Shimmer launches second version of NeuroLynQ neuromarketing platform
Wearable tech leaders Shimmer to release second version of NeuroLynQ biometrics neuromarketing platform.
23 April 2019 | 0
Global leaders in wearable technology for research applications, Shimmer, have announced version 2.0 if its NeuroLynQ biometrics neuromarketing platform.
Scientifically validated galvanic skin responses (GSR) allows the non-conscious emotional response an audience has to stimuli to be monitored. Version 2.0 features an all new analytics module.
GSR, or skin conductance, refers to changes in sweat gland activity, which reflect the intensity of participants emotional state.
Shimmer’s technology measures the emotional responses of up to 45 people at once in an easy to use format.
Geoff Gill, president of Shimmer America says, “NeuroLynQ’s new analytics capabilities dramatically change the economics of analyzing biometric data, reducing the time required for neuromarketing data analysis from days and weeks to minutes and hours,”
“For example, using a beta version, we calculated 1,380 summary metrics from 115 Super Bowl ads collected live in just six minutes allowing Ipsos to release their analysis before start of business the next morning. In another example, we completed a detailed multi-segment analysis of NeuroLynQ data collected during 36 sessions conducted on four days in three countries in four hours.”
Ranking Super Bowl ads is, in terms of its capability, relatively peripheral. For NeuroLynQ and, more broadly, biometrics, this technology is applicable to a broad range of research. Beyond ranking Super Bowl ads, NeuroLynQ has been used for testing students’ responses to teaching materials, product testing, and evaluating visitors experiences in a museum.
“The use of biometrics is growing rapidly,” Gill says, and draws on Fractl’s recent study “where they used biometrics to help predict viral marketing campaign” as a great example.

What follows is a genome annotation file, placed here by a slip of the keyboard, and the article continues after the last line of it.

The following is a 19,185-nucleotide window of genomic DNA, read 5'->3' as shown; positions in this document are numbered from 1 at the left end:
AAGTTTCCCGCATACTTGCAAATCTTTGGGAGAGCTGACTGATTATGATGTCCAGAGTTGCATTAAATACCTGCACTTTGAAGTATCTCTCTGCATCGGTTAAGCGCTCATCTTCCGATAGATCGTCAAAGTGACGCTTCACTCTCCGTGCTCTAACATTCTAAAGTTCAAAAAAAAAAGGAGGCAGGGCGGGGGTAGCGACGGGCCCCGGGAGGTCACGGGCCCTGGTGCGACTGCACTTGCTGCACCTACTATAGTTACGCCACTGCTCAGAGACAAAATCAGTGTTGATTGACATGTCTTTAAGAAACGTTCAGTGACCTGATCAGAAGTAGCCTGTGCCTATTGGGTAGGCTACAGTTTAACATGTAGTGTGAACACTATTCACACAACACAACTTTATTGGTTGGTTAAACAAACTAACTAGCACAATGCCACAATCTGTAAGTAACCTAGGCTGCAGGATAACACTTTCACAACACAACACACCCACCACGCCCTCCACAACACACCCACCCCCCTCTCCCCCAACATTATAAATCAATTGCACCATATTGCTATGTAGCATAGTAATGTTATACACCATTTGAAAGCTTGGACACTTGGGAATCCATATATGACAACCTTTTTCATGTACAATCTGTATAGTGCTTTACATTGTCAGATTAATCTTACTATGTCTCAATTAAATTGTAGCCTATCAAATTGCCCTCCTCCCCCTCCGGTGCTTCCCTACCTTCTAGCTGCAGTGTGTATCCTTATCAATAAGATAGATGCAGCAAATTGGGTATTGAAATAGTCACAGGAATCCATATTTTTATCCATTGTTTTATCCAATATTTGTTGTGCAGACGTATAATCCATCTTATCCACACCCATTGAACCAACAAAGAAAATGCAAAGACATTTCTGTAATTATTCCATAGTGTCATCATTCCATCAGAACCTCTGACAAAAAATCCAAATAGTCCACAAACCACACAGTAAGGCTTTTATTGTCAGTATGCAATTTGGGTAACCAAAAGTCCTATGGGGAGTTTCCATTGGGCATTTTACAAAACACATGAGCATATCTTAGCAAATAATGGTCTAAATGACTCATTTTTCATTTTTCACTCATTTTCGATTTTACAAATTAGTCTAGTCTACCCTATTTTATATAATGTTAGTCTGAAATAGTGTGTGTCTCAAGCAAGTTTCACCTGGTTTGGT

Jacob L.H. Jones, creative process engineer at Fractl, and his team showed participants a mix of both popular and unpopular content. All the while, they used a Shimmer biometric sensor to measure GSR when showing 15 viral marketing campaigns, and 15 campaigns with relatively low social shares. Following up, they asked a number of follow up questions, finding that the highly viral content provoked the strongest emotional response.
Shimmer’s biometric data proved to be a stronger predictor of outcomes than behavioural survey methods.
Acknowledging how NeuroLynQ would have streamlined the studies process, Jones says, “We used Shimmer’s GSR+ sensor when we did this study, but I wish NeuroLynQ v2.0 had been available. We could have collected all our data in one session, instead of 22.”
Jones says, “We are really excited to see NeuroLynQ’s new analytic capabilities, which will dramatically streamline our data analysis.” The updated version includes easy session aggregation and segmentation, peak counting, enhanced export features and z-scoring for ease of use.
As such, neuromarketing researchers can seamlessly integrate data from multiple sessions, even when carried out at different times and locations.
They can define demographics and segments, helping them to analyse data in multiple ways. By including z-scoring metrics, the aggregation of GSR signals is allowed, providing a quantitative measure of the emotional state.
“Researchers can also access the NeuroLynQ algorithms. NeuroLynQ provides complete transparency to ensure reliable results,” added Gill.